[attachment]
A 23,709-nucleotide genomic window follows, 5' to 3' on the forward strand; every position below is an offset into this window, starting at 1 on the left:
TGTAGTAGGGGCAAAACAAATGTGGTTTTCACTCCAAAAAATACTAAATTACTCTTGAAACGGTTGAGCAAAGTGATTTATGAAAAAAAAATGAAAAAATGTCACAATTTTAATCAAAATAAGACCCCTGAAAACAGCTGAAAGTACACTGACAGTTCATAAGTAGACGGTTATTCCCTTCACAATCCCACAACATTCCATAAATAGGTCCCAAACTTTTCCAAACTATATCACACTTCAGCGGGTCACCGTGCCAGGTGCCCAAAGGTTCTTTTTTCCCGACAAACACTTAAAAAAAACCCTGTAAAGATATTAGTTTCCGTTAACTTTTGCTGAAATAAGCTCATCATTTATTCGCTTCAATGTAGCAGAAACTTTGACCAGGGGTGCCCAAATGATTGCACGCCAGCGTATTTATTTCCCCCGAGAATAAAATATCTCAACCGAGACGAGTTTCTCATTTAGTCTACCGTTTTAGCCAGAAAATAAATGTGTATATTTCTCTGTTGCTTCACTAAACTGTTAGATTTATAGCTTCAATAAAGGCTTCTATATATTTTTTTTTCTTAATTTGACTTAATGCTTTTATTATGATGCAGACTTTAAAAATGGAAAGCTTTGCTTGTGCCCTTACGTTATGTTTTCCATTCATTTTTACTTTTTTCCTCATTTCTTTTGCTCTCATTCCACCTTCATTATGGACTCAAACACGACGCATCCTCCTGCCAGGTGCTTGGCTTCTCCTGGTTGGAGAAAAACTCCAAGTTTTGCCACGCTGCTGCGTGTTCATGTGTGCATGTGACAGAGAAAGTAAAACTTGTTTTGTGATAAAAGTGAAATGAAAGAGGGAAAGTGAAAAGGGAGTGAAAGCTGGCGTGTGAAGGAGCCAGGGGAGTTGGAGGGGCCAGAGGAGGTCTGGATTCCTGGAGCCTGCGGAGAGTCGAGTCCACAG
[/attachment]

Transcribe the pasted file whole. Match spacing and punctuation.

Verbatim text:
A 23,709-nucleotide genomic window follows, 5' to 3' on the forward strand; every position below is an offset into this window, starting at 1 on the left:
TGTAGTAGGGGCAAAACAAATGTGGTTTTCACTCCAAAAAATACTAAATTACTCTTGAAACGGTTGAGCAAAGTGATTTATGAAAAAAAAATGAAAAAATGTCACAATTTTAATCAAAATAAGACCCCTGAAAACAGCTGAAAGTACACTGACAGTTCATAAGTAGACGGTTATTCCCTTCACAATCCCACAACATTCCATAAATAGGTCCCAAACTTTTCCAAACTATATCACACTTCAGCGGGTCACCGTGCCAGGTGCCCAAAGGTTCTTTTTTCCCGACAAACACTTAAAAAAAACCCTGTAAAGATATTAGTTTCCGTTAACTTTTGCTGAAATAAGCTCATCATTTATTCGCTTCAATGTAGCAGAAACTTTGACCAGGGGTGCCCAAATGATTGCACGCCAGCGTATTTATTTCCCCCGAGAATAAAATATCTCAACCGAGACGAGTTTCTCATTTAGTCTACCGTTTTAGCCAGAAAATAAATGTGTATATTTCTCTGTTGCTTCACTAAACTGTTAGATTTATAGCTTCAATAAAGGCTTCTATATATTTTTTTTTCTTAATTTGACTTAATGCTTTTATTATGATGCAGACTTTAAAAATGGAAAGCTTTGCTTGTGCCCTTACGTTATGTTTTCCATTCATTTTTACTTTTTTCCTCATTTCTTTTGCTCTCATTCCACCTTCATTATGGACTCAAACACGACGCATCCTCCTGCCAGGTGCTTGGCTTCTCCTGGTTGGAGAAAAACTCCAAGTTTTGCCACGCTGCTGCGTGTTCATGTGTGCATGTGACAGAGAAAGTAAAACTTGTTTTGTGATAAAAGTGAAATGAAAGAGGGAAAGTGAAAAGGGAGTGAAAGCTGGCGTGTGAAGGAGCCAGGGGAGTTGGAGGGGCCAGAGGAGGTCTGGATTCCTGGAGCCTGCGGAGAGTCGAGTCCACAG